Business / Review

Alibaba ponders ways to keep flock together

By He Wei in Shanghai (China Daily) Updated: 2014-06-06 06:57

Alibaba ponders ways to keep flock together

People visit the headquarters of Alibaba Group in Hangzhou, east Chinas Zhejiang province, Aug 20, 2013. [Photo/IC]

Even as Alibaba Group Holding Ltd prepares for what could be the largest tech initial public offering in history, its top officials are racking their brains on ways to retain talent.

The initial public offering, which analysts estimate could value the Chinese e-commerce behemoth up to $170 billion,

Alibaba ponders ways to keep flock together

Alibaba ponders ways to keep flock together

could generate more than a handful of millionaire employees after their shares are unlocked. Company officials are apprehensive that the these new millionaires may want to move on, thereby leaving the company bereft of several key personnel.

According to Alibaba's draft prospectus, current and former employees hold 26.7 percent of the existing shares, and many of then have enhanced their holdings through stock options and other incentives since 1999.

That could translate into roughly $44.8 billion worth of unlocked shares, according to estimates from a Bloomberg survey of analysts.

Alibaba, however, has not disclosed the exact number of employees who hold shares in the company. These could include top managers, marketing personnel and software designers, sources said.

Several BMW dealerships in Hangzhou, where the company is headquartered, have already received inquiries from Alibaba employees asking if they have models in the company's corporate color of orange, Reuters said.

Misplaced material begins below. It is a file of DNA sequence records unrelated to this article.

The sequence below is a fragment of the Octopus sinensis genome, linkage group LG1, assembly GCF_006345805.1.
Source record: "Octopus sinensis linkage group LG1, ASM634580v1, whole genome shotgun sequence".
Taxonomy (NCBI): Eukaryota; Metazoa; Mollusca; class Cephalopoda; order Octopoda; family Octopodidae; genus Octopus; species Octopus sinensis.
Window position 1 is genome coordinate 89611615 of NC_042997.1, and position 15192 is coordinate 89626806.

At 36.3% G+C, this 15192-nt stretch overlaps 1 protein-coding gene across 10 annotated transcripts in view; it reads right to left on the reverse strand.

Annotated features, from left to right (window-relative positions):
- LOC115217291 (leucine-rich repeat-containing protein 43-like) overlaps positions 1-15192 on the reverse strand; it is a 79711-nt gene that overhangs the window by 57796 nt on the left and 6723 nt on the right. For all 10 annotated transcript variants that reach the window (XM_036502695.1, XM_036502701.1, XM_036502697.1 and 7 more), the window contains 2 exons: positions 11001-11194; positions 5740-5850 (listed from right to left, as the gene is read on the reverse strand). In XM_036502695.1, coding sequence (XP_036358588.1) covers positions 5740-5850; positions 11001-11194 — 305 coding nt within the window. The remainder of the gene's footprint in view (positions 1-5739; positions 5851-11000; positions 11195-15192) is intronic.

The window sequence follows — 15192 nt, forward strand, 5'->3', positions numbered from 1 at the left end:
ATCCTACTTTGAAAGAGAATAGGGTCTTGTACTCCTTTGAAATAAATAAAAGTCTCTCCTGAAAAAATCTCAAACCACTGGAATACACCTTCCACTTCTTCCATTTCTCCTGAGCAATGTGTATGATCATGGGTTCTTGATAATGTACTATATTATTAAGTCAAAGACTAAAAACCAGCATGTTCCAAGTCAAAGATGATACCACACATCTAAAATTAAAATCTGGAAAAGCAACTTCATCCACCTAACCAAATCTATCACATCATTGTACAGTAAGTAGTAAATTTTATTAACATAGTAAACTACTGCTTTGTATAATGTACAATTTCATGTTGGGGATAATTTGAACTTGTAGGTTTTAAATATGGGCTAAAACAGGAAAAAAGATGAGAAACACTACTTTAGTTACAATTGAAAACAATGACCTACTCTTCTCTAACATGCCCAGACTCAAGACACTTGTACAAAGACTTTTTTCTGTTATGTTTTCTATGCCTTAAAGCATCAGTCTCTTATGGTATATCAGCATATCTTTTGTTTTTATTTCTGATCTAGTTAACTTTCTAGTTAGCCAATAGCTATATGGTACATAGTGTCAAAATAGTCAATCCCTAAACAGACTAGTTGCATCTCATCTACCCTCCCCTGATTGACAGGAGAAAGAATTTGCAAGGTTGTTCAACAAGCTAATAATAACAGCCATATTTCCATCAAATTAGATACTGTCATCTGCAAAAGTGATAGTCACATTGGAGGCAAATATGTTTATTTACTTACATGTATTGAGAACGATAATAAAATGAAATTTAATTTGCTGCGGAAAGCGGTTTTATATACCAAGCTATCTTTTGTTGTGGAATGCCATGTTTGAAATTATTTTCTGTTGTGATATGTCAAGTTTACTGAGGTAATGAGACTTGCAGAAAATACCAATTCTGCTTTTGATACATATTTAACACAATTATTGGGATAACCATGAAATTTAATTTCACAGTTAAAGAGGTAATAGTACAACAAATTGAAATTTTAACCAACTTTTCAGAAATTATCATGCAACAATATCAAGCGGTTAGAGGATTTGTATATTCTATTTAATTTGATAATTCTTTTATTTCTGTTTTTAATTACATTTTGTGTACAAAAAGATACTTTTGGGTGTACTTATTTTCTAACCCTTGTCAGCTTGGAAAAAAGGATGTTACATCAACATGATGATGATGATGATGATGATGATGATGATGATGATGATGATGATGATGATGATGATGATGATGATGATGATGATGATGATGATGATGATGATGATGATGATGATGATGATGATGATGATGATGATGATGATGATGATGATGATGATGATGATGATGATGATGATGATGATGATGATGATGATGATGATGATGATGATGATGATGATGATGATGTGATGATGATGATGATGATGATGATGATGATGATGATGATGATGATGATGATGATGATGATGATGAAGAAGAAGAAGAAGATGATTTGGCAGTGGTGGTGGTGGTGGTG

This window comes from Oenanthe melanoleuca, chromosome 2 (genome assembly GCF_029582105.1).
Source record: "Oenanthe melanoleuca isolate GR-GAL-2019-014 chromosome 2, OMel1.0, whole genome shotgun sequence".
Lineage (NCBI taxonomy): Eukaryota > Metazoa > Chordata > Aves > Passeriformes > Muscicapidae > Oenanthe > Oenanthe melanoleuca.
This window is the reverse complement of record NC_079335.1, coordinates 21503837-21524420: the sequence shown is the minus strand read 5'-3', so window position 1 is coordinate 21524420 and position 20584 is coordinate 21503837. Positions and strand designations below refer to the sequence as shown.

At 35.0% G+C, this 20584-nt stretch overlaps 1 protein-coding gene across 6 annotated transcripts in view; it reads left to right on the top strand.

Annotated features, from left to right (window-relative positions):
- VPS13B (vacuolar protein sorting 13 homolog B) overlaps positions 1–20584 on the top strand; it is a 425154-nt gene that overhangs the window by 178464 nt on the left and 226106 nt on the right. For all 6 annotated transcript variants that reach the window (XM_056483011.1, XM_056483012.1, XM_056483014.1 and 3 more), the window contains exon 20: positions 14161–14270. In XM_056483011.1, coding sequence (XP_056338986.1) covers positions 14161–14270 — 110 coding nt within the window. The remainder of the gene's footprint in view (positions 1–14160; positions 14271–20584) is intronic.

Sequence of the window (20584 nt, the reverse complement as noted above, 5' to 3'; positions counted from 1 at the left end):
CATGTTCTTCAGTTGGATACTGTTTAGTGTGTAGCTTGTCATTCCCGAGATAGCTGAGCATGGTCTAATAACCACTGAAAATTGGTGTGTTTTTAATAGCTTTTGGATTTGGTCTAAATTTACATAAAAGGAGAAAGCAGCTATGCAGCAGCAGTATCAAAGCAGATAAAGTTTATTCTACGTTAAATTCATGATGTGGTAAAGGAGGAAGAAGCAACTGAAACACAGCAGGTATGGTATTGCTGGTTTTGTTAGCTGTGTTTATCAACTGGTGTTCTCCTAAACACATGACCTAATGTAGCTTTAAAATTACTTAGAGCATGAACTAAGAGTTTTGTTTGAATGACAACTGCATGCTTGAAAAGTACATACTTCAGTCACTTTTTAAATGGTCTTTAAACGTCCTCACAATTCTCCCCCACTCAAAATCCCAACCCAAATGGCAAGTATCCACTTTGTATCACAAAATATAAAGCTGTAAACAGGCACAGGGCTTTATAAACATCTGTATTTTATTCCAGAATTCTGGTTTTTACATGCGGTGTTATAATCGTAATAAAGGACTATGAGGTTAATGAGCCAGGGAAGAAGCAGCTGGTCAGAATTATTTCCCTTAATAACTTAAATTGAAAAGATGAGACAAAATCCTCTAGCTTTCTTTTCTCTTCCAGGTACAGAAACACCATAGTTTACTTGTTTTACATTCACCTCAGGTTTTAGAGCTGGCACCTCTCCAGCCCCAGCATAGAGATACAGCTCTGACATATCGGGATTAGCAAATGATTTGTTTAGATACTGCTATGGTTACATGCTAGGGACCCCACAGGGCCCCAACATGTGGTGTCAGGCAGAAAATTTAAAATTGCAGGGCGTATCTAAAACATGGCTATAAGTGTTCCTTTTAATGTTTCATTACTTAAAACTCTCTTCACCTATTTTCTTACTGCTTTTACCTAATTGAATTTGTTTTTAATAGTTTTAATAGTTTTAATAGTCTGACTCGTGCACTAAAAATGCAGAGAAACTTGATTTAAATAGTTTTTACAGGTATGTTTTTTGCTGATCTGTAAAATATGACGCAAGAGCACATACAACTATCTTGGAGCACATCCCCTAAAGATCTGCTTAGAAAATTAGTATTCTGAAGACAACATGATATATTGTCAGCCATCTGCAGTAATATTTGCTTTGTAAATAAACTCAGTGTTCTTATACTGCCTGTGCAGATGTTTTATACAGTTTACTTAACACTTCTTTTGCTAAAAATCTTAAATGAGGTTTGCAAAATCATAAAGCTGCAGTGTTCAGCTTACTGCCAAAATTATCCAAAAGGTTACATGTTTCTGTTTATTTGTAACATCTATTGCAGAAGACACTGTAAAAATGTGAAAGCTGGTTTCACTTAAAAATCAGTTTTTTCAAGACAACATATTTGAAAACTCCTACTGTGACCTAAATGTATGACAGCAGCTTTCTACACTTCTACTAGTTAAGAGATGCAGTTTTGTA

Some of the 20,000 employees have already had the opportunity to sell part of their stakes during previous Alibaba structured share sales through the so-called liquidity programs, according to the Reuters report.

Such worries have also been expressed in company filings.

"It may be difficult for us to continue to retain and motivate these employees, and this wealth could affect their decisions about whether or not they want to remain with us," said an Alibaba employee in Hangzhou who asked not to be named because of the sensitivity of the issue.

"I know of a director-level executive who is determined to leave after the shares are unlocked."

The concerns are far from overwhelming. According to Reuters, Facebook Inc millionaires spent some of their cash booking a trip with a private space tourism company and on an exploration of ancient Mayan ruins in Central America, while some Google Inc shareholders cashed in during the Internet firm's IPO to travel around the world.

In recent years, Alibaba executives have discussed with employees how the IPO windfall gains could change their lives, and counseled them on becoming "dignified and warmhearted" people who are always willing to help.

Last month, Jack Ma, the company's charismatic founder had told employees of the group's micro-finance business unit that they should not spend their big fortune from the IPO on "glitzy things".

Ma also wrote a memo on Laiwang, a mobile chat app developed by Alibaba, saying that the long-term development of the company relies on attracting high-profile talent and in building up a common value system.

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